How AI Will (And Won't) Change Creative Work

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Tim Mudd
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June 19, 2023
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If you prompt ChatGPT to write a blog post, it will likely write you a pretty bad one. Not only will the copy come off as generic and derivative, but it may make up facts and citations.

It was widely reported earlier this year that the news outlet CNET issued corrections on several articles after using an AI-powered tool to write dozens of stories.

More recently, a lawyer used an AI-powered chatbot to create a motion that contained fabricated case law. The lawyer claimed he was unaware that the chatbot could provide inaccurate information, and is now facing possible sanctions.

Of course, there are examples of impressive feats generated by AI. "Heart on My Sleeve," a song that featured AI versions of Drake and The Weeknd, achieved viral success on social media, and enough accuracy to be removed for copyright infringement.

With the release of GPT4, it became possible to turn a picture of a napkin sketch into a fully functioning website. The technology also impressively scored in the top 10% in a simulated legal bar exam, while its predecessor GPT-3.5 scored in the bottom 10%.

AI has proven capable of impressive levels of competence, as well as mindless people-pleasing. It seems clear that for the foreseeable future, AI is a tool in a human-driven process, rather than the mastermind of it.

How AI Impacts The Creative Process

Producing creative works often begins by envisioning the end. A screenwriter writes in pursuit of a blockbuster movie; a company creates wireframes on a whiteboard, envisioning a popular website.

While the specific approach may vary across different fields, there is a traditional three-phase process for bringing creative ideas to life. At each phase in the process, AI can assist in the jobs to be done, thus lowering costs and potentially improving results.

Phase 1: Specification

The Specification phase is where the buyers or owners of a creative work provide goals and guidelines for creators. Usually, this is a budget, timeline, and requirements for how the end product should look and perform.

Much of the work involves research, benchmarking, and consolidating information necessary to produce the creative work. Inputs into product development, such as competitive analysis, customer research, style guidelines, and more, can be supported with AI.

AI can also play a role in bridging the divide between roles. In web design, product owners often struggle to communicate what they want, lacking the concepts and skills to produce meaningful modes of inspiration for their creators. This results in additional fiction in the web development process.

With AI, product owners can prompt and iterate through concepts, without the need for robust design skills, or expensive design sprints. When buyers can more clearly express what they need, creatives can work more effectively and efficiently within their vision.

Phase 2: Development

In the development phase, a creator or a team of creators, guided by a manager, translates the specifications into a product.

In this phase, AI helps apply common patterns and provides instructions for tricky engineering challenges.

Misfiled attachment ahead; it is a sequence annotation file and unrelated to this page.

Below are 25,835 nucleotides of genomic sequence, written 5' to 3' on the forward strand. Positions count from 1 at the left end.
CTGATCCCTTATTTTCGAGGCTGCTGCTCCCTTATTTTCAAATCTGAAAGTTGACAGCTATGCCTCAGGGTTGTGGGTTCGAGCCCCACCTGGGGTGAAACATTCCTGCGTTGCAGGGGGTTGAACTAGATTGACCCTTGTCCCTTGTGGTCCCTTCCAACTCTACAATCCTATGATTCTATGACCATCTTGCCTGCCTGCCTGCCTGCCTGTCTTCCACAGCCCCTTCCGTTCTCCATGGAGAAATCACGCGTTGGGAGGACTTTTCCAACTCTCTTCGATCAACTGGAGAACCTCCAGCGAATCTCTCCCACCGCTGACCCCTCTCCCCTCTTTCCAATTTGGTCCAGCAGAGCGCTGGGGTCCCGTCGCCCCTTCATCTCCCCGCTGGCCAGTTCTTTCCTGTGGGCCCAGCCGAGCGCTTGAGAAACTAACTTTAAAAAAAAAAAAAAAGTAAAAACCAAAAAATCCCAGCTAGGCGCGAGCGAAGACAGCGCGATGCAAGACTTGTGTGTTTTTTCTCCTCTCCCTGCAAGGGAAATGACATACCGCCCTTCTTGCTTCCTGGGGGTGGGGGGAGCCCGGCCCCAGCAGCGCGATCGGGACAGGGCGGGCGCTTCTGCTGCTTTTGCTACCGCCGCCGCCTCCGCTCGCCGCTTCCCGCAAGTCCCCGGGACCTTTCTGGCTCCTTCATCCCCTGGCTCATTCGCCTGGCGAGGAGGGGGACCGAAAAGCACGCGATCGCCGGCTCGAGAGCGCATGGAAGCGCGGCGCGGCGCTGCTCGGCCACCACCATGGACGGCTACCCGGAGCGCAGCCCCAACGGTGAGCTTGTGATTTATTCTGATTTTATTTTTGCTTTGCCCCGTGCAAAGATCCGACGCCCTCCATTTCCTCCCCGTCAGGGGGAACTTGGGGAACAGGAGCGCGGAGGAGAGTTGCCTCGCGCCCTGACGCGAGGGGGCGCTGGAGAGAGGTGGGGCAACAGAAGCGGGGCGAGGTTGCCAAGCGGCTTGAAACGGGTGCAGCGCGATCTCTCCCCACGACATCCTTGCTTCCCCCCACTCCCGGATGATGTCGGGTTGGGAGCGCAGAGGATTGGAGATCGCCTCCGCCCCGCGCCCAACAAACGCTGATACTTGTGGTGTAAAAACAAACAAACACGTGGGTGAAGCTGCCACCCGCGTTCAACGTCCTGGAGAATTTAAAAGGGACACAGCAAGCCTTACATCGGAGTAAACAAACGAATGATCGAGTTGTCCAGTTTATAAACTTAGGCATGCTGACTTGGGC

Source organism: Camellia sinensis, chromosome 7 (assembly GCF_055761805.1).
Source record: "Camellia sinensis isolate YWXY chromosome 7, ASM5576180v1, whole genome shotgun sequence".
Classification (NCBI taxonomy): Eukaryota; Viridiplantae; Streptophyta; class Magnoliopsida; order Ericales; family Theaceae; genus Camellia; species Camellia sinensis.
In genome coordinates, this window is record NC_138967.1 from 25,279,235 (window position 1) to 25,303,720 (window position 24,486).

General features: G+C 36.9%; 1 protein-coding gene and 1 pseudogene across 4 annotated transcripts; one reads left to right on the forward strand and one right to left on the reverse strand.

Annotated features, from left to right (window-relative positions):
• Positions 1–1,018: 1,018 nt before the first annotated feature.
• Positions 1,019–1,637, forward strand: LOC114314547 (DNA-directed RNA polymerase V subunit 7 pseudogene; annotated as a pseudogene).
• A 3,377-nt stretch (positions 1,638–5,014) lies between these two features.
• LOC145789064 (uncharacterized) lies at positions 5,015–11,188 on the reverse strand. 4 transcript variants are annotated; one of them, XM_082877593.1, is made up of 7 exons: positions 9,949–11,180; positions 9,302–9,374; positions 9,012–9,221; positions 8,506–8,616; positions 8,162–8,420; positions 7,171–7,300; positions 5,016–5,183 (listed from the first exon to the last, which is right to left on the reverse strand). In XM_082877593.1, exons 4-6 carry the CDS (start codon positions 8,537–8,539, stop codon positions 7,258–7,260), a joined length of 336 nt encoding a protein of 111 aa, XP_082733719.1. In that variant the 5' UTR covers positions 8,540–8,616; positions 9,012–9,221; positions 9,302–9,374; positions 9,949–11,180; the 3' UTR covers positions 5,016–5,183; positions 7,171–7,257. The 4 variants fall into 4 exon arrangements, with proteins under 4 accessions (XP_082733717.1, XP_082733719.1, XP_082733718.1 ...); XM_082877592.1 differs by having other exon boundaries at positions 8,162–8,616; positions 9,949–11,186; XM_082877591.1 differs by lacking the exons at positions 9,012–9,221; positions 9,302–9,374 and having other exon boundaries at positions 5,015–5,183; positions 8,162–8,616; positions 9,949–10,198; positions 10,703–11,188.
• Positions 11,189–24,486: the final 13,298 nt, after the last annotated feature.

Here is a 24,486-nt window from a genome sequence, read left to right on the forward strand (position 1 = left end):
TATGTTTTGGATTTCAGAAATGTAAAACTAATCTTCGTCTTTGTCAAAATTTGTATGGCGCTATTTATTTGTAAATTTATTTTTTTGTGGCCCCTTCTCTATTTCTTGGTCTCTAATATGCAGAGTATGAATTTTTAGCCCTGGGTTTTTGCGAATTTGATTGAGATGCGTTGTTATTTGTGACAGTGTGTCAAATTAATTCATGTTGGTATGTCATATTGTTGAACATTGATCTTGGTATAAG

For example, Webflow, a website publishing platform, and WordPress competitor, recently announced plans to tightly integrate their tool with AI.

Features include the ability to auto-generate Search Engine Optimization (SEO) settings based on the actual content of the page and create unique new images, components, and page sections based on a text prompt.

Many more tools are already all-in with AI. Notion, a popular document creation and project management tool, makes it easy to prompt AI to supply rough drafts, and templates, and to summarize and shorten text.

Phase 3: Publishing

The final phase in the creative process is publishing, when the creative work is released to the public, with hopes of reaching its intended audience and meeting expectations.

AI-powered automation can streamline time-consuming tasks such as content creation, ad targeting, and campaign optimization. Machine learning algorithms can optimize ad placements and budgets based on real-time performance data.

AI-powered A/B testing tools can quickly and accurately measure the impact of different product features on user behavior. These tools can provide product owners and creatives with insights into which features are most effective and which need improvement, allowing them to make data-driven decisions to further refine the product.

These features are being woven into some of the most popular analytics tools, including Google Analytics, which uses machine learning to help users better understand and act on data.

The Opportunity for Business

Creative work is vital to the success of any business. Products, and the marketing and selling of them, require imagination and creativity. And AI presents an enormous opportunity to build better, faster, and cheaper than ever before.

My prediction is that AI will empower smaller, more auteur-driven creative teams. Individuals that think about products holistically, and use AI to overcome their skill gaps, will work with a more narrow set of specialists — if any at all.

Are you ready for this future? Will you be able to compete against lean AI-supported creative processes? Now is the perfect time to start experimenting.

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Tim Mudd

I specialize in crafting distinctive and outstanding user experiences with Webflow.